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Using pain mitigation when disbudding calves

Charlotte Winder for Progressive Dairy Published on 24 January 2020
dehorning calf

Disbudding without pain control is painful! All methods work by removing or damaging horn-producing tissue, and all methods have been shown to cause pain when done without appropriate pain control.

New standards in the National Dairy FARM Animal Care Program include developing a protocol with your herd veterinarian for pain mitigation provided for disbudding. If you are not currently using pain control for disbudding, talk to your vet about learning an effective strategy that will work for your calves. Disbudding is never a fun task, but when done with appropriate pain control, it becomes much easier – for both the calves and the people working with them.

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What drugs are effective for pain control?

Regardless of method, a combination of both local anesthesia (“blocking” or “numbing” agents like lidocaine) and a nonsteroidal anti-inflammatory drug (NSAID) is the most effective way to prevent pain during and after disbudding. This has been consistently shown in a large body of research, looking at a host of different outcomes associated with pain and stress.

The local anesthetic works to desensitize the tissue prior to disbudding – typically this should be given a minimum of five minutes prior to disbudding or up to 20 minutes before. Often it is easier to go along and administer local anesthetic to a group of calves – by the time you are done the last one, the first calf is ready to go.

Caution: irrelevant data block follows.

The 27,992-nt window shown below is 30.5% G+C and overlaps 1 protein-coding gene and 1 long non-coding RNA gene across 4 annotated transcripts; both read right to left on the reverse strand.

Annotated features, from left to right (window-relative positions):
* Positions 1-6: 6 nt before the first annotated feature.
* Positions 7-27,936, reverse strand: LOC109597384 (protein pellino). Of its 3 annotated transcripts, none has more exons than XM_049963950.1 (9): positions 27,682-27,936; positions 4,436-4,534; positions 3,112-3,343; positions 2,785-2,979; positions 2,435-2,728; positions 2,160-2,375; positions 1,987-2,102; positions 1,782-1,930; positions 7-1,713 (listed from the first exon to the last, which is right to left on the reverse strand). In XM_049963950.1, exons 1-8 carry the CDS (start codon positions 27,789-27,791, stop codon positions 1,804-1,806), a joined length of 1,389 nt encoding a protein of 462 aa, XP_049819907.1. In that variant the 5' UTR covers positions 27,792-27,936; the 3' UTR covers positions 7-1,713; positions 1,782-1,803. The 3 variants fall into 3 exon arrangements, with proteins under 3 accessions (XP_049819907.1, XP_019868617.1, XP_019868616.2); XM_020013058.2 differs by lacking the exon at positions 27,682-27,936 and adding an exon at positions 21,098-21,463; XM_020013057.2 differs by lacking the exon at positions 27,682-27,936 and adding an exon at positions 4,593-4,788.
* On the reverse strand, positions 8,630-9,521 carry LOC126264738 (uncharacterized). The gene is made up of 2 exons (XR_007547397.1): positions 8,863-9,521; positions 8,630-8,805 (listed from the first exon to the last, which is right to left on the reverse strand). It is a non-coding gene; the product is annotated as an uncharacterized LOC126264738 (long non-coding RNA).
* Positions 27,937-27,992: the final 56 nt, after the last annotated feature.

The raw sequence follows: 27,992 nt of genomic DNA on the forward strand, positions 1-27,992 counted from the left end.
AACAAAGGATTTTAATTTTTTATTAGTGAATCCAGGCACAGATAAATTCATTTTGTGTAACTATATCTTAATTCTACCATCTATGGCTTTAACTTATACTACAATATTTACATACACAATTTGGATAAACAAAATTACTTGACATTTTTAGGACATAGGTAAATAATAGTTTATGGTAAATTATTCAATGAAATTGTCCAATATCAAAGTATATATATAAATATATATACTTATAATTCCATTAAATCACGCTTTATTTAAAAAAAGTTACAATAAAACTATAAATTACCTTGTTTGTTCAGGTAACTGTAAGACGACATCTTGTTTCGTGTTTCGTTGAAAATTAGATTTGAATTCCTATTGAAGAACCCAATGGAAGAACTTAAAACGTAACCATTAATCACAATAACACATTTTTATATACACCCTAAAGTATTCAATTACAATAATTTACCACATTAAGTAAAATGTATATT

An effective way to administer this drug is by a cornual nerve block, where the lidocaine is injected under the skin at a distance from the horn bud in one spot, which desensitizes the nerve before it branches out to feed the horn bud. Local anesthetics are very safe, inexpensive and effective. Although learning where to inject it requires some training and practice, extension research has shown that people can become comfortable and confident with this technique after a short training session from their veterinarian.

nerve blocker area for disbudding

Local anesthetics work in the short term, which is important for the acute pain of the procedure. Anyone who has been in a dentist’s chair when their local anesthetic didn’t work properly can attest to the benefits of a good local block. However, after the procedure, there is inflammatory pain that occurs. This pain can be more subtle in terms of how calves express it, but it is clear that all calves have substantial benefits from receiving an NSAID drug at the time of disbudding. These drugs work to control inflammation following the procedure. Although in the U.S., there are currently no approved NSAID drugs for use in cattle with an indication to provide pain control associated with disbudding, AMDUCA regulations allow extra-label drug use provided a valid veterinarian-client-patient relationship (VCPR) exists, and the drug selection process, records and withholding times outlined in the AMDUCA regulations are followed. In essence, a veterinarian who has a valid VCPR with your herd is able to prescribe an NSAID to use in calves following disbudding.